Guidance for Independent Living Residents During COVID-19 Outbreak

  • April 02, 2020

If you are an older adult, and you live in a community setting, these are things you can be doing to keep yourself as safe and healthy from COVID-19 as possible. Please help us help you stay well!

These Centers for Disease Control (CDC) recommendations include what residents can do to minimize risk:

Residents can follow the recommendations for persons at higher-risk of COVID-19 to protect themselves and others:

  • Clean your hands often
  • Wash your hands often with soap and water for at least 20 seconds, especially after blowing your nose, coughing, or sneezing, or having been in a public place/common area.
  • If soap and water are not available, use a hand sanitizer that contains at least 60% alcohol.
  • To the extent possible, avoid touching high-touch surfaces in public places – elevator buttons, door handles, handrails, handshaking with people, etc. Use a tissue or your sleeve to cover your hand or finger if you must touch something.
  • Wash your hands after touching surfaces in public places.
  • Avoid touching your face, nose, and eyes.

Additionally, they can avoid close contact:

  • Stay in your homes or outdoors away from groups of people, as much as possible.
  • Limit visitors to persons essential to maintaining their health, well-being, and safety. Social interaction is important; however, in-person social interactions are associated with increased risk of infection.
  • Learn and practice alternative ways to interact, including replacing in-person group interactions with video or telephone calls.
  • Learn more about managing stress and anxiety during COVID-19.

Establish a “buddy” system to ensure they stay connected.

Residents can seek out a “buddy” who will regularly check on them (using preferably non-face-to-face communication) and help care for them if they get sick. This person cannot be a person who is at higher risk of complications if they become ill with COVID-19.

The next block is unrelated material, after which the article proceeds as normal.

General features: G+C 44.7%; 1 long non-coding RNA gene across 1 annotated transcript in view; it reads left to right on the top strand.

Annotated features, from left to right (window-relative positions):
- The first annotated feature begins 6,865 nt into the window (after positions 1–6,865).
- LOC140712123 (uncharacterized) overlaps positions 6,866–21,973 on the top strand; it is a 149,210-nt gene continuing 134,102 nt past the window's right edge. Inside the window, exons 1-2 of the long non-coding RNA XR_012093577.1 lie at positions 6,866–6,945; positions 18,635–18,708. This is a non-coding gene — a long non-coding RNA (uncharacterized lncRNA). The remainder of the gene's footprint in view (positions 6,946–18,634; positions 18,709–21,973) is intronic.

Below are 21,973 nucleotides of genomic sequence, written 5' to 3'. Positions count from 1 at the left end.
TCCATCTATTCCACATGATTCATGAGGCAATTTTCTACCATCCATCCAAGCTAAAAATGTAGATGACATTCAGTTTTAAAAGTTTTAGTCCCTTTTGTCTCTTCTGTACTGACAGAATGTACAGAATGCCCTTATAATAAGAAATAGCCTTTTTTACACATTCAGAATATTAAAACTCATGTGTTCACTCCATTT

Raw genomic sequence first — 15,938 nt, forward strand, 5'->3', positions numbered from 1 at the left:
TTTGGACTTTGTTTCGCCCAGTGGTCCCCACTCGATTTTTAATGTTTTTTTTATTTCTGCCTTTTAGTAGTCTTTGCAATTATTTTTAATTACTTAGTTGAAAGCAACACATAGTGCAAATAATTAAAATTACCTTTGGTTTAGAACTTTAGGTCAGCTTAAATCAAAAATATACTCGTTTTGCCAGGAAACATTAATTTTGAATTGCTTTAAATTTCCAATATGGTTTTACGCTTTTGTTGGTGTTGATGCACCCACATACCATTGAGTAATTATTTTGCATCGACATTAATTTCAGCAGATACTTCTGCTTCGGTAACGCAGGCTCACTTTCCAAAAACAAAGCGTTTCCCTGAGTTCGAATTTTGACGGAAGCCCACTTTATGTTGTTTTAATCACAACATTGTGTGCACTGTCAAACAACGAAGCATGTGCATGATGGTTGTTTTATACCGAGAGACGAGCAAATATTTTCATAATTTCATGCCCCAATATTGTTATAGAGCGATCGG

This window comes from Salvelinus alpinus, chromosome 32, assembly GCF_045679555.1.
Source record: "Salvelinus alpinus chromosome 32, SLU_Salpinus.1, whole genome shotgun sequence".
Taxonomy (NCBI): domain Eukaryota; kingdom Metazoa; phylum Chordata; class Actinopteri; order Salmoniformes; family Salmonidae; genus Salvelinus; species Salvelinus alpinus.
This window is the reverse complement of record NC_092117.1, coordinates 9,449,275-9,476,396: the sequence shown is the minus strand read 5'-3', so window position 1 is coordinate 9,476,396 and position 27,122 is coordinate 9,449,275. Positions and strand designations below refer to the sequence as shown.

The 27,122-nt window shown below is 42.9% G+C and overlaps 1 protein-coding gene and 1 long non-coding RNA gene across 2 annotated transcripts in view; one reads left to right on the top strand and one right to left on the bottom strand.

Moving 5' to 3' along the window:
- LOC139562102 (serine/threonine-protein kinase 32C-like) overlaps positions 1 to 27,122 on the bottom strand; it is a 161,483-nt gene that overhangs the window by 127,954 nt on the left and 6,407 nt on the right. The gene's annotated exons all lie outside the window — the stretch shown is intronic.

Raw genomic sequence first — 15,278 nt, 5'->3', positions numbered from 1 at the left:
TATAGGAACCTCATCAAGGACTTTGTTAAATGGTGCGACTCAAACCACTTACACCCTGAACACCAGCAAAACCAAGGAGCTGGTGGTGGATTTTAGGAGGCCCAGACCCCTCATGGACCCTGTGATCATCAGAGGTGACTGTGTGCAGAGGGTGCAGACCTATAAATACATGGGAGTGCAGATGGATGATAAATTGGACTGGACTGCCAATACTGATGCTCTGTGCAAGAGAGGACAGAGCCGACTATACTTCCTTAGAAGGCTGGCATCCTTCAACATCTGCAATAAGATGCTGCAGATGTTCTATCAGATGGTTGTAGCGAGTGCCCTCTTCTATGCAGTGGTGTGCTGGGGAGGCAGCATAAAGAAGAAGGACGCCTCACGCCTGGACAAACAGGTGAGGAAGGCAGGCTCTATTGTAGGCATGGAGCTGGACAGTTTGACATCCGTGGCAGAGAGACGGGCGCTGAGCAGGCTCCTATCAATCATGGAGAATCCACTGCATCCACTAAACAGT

Ensure continuity of the regular care and medical services they receive.

Residents can work with their primary caretakers to identify alternative caretakers to ensure continuity of care should there be any interruptions to the regular services they receive. Telemedicine services may be available to them. They can work with their medical providers to determine if any elective procedures or non-emergent services can be delayed without negatively impacting their health. They can ask their medical providers if they have a formal “telehealth” system for their regular appointments and, if not, ask if they can still communicate by telephone (instead of visits) to reduce the number of face-to-face interactions.

Have medication and supplies on hand.

Residents may want to consult with their healthcare providers and, if possible, plan to keep an extra supply of their regular prescriptions. Mail-order medications also could be considered as an alternative for those unable to get longer supplies of medication. They can ensure that they have an adequate supply of food and everyday essentials in their homes should a disruption occur for an extended period.

Keep their homes clean and disinfected.

It is important that residents keep their homes clean and disinfected by following these instructions. If they become ill or if they are caring for someone who is ill, they can follow the guidance found here.

What volunteers and visitors can do:

There are many ways volunteer or visitors can reduce the spread of illness:

Avoid entering other facilities, premises, or private residences unless your presence is essential to preserving the health, including mental health, well-being, and safety of residents.

Follow personal protective measures found here and the recommendations set forth by the community they are visiting.

Maintain social distance of at least six feet from residents can reduce transmission. Do not visit if you recently had contact with persons who have symptoms of COVID-19 or if you recently traveled. Most importantly, do not enter the retirement community or ILF if you are sick.

Watch for symptoms of illness and follow the recommended steps if you get sick.

If you develop respiratory illness symptoms while at the retirement community or ILF, immediately put on a facemask when possible, leave if possible, self-isolate, and notify the residents you visited and administrators. If you were there with a volunteer organization, notify the organization. Additional guidance on what you can do if you get sick can be found here.

https://www.cdc.gov/coronavirus/2019-ncov/community/retirement/guidance-retirement-response.html


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